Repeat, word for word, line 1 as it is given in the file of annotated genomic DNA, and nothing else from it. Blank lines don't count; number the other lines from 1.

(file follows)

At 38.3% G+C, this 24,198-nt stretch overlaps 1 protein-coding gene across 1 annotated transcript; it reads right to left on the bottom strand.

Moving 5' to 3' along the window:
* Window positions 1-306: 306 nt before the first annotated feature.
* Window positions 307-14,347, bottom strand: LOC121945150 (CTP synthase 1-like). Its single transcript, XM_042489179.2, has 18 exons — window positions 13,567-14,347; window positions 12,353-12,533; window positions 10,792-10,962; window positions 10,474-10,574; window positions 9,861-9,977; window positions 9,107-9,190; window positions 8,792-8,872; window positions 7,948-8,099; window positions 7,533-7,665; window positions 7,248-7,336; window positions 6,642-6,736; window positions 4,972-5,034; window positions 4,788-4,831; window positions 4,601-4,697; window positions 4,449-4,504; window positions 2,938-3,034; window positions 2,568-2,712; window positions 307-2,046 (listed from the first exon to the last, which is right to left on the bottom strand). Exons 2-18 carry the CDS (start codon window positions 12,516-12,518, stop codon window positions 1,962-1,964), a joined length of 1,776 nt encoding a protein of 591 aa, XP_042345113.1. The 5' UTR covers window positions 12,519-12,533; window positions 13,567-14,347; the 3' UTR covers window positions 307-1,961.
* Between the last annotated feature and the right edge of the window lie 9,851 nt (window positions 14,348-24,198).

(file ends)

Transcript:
At 38.3% G+C, this 24,198-nt stretch overlaps 1 protein-coding gene across 1 annotated transcript; it reads right to left on the bottom strand.